It became clear that Dr. Kettani would need to obtain a divorce and sole custody of the children in order to bring them back to the US, so she immediately instituted proceedings in Morocco. After almost two years of shuttling between the two countries, she finally obtained a Moroccan custody order, which she registered in New York, and obtained new passports for the children. She believed their time apart would end soon.  That is until she returned to Morocco to pick up the children to find that her husband had already left the country with them.

Criminal Justice

From November 2011 to November 2015, Dr. Kettani’s ex-husband ignored court orders, hiding her children from her. She tirelessly pursued all possible means of finding and reuniting with her children. She worked with courts in the U.S. and Morocco, as well as authorities in various countries. The FBI located the children in Saudi Arabia and brought them home. Her ex-husband was placed in custody and, after four excruciating years of separation, Dr. Kettani was finally reunited with her children. Her ex-husband was charged with international parental kidnapping and ordered to stay away from Dr. Kettani and the children as a condition to his bail.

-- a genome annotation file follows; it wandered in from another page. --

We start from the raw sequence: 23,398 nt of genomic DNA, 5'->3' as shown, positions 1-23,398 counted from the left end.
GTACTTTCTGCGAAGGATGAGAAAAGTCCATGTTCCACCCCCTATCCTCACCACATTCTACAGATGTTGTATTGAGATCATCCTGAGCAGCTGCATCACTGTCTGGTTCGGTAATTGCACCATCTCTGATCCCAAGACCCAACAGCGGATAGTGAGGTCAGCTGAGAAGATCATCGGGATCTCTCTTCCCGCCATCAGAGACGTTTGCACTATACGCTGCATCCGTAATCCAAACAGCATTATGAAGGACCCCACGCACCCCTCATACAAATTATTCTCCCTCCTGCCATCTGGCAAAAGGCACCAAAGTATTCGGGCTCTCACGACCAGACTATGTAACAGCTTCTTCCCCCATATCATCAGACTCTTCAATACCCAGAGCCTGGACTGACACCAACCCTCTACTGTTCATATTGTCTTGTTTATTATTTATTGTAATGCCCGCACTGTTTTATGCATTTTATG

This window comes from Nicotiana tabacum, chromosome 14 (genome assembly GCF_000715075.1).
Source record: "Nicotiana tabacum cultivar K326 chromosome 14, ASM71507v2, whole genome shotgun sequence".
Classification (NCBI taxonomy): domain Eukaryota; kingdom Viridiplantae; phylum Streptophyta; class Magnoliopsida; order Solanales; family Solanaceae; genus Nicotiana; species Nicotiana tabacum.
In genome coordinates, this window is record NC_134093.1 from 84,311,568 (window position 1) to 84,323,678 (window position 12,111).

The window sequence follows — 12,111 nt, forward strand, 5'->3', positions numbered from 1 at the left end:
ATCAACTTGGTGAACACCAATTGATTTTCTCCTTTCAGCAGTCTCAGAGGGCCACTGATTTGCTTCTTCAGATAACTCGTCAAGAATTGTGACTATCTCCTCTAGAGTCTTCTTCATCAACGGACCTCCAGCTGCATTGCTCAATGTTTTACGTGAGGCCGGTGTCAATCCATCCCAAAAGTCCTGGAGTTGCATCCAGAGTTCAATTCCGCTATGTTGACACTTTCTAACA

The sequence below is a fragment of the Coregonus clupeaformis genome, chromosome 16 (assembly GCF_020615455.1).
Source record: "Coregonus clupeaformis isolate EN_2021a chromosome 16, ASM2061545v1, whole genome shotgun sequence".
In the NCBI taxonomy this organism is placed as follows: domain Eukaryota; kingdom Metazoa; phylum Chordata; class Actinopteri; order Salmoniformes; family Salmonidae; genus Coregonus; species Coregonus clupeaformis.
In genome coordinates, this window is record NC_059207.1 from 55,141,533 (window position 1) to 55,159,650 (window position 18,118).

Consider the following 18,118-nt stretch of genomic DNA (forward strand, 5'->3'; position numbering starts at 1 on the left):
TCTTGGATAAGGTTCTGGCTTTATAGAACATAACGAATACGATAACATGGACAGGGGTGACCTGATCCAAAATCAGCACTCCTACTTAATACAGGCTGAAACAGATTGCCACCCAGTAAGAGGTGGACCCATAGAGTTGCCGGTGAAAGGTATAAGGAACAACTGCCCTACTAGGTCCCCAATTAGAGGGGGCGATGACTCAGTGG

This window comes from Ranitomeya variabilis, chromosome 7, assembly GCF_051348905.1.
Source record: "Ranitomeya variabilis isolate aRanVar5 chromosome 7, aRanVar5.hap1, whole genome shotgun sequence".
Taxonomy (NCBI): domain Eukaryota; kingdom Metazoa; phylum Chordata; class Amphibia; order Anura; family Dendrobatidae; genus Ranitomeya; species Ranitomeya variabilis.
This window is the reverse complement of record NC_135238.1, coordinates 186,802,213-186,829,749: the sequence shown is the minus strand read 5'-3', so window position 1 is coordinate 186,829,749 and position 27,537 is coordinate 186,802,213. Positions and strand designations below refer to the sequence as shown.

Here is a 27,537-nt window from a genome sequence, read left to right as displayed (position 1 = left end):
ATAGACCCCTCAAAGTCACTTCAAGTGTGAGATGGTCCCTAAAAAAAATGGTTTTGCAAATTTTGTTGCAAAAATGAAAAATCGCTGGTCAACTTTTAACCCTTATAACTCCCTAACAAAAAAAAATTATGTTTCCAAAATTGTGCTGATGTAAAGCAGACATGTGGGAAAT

Fearful that her ex-husband or his family could kidnap her children again, Dr. Kettani reached out to Sanctuary for Families for help. Dorchen Leidholdt, Sanctuary for Family’s Legal Director, instantly recognized the severity of the situation and recruited outside counsel to ensure the criminal case would not be pled down or resolved in a way that would leave Dr. Kettani’s family without the protection they so desperately needed.

Paul Weiss advised Dr. Kettani on child custody law issues arising from proceedings in both New York and Morocco, and enlisted the expertise of O’Melveny to assist Dr. Kettani in the criminal proceedings.